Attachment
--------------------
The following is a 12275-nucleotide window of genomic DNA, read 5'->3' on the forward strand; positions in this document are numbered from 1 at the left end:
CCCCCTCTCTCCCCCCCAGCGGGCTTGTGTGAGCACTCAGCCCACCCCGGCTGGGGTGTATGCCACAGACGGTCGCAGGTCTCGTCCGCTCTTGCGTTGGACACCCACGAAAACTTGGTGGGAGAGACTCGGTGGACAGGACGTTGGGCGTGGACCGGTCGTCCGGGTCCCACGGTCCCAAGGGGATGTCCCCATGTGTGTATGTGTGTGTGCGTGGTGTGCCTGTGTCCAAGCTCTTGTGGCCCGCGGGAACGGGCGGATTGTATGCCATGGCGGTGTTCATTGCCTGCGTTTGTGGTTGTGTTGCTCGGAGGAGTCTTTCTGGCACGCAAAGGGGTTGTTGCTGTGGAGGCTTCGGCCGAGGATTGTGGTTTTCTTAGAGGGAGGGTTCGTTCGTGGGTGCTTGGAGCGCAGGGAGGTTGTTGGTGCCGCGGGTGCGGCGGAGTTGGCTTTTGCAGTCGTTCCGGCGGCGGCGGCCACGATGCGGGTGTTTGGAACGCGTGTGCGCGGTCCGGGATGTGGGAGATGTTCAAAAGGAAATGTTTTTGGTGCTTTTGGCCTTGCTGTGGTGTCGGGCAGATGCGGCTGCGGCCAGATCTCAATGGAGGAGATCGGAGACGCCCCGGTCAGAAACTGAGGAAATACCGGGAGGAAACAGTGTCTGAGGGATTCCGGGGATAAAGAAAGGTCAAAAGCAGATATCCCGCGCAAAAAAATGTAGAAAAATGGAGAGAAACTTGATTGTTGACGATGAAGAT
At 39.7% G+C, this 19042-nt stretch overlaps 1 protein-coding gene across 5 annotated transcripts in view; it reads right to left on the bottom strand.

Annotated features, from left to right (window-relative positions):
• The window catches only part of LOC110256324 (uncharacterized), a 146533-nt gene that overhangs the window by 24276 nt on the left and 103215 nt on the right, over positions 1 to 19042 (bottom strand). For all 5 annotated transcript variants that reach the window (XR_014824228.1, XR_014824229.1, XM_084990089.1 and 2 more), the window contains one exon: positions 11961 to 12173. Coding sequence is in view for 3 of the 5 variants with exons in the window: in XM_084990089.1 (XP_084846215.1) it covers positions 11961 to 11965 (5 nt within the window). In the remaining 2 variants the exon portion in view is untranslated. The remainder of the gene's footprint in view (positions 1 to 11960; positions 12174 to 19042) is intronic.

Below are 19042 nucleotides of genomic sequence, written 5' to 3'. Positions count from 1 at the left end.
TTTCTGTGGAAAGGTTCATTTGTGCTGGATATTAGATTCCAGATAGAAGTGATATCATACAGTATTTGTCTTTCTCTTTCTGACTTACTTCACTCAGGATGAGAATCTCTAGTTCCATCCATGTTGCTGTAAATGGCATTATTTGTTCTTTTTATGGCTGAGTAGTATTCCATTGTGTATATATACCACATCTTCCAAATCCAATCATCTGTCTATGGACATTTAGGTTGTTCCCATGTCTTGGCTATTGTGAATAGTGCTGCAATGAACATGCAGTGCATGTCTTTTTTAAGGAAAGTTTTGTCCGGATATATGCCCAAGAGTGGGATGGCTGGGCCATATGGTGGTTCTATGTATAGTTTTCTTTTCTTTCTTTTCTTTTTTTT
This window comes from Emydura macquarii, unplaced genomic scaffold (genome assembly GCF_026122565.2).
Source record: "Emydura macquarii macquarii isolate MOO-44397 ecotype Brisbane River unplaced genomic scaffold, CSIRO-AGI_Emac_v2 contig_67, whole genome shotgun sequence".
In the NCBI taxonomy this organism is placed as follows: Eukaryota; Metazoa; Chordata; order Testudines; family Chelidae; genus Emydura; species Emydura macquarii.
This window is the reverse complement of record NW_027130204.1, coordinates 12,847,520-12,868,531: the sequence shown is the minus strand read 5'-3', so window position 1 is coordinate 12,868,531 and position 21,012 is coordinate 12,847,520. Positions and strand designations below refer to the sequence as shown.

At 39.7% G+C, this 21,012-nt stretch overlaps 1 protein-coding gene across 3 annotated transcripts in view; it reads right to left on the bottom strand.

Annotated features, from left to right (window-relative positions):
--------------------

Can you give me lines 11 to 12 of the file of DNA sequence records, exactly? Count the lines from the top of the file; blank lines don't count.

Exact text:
This window is the reverse complement of record NW_027130204.1, coordinates 12,847,520-12,868,531: the sequence shown is the minus strand read 5'-3', so window position 1 is coordinate 12,868,531 and position 21,012 is coordinate 12,847,520. Positions and strand designations below refer to the sequence as shown.

At 39.7% G+C, this 21,012-nt stretch overlaps 1 protein-coding gene across 3 annotated transcripts in view; it reads right to left on the bottom strand.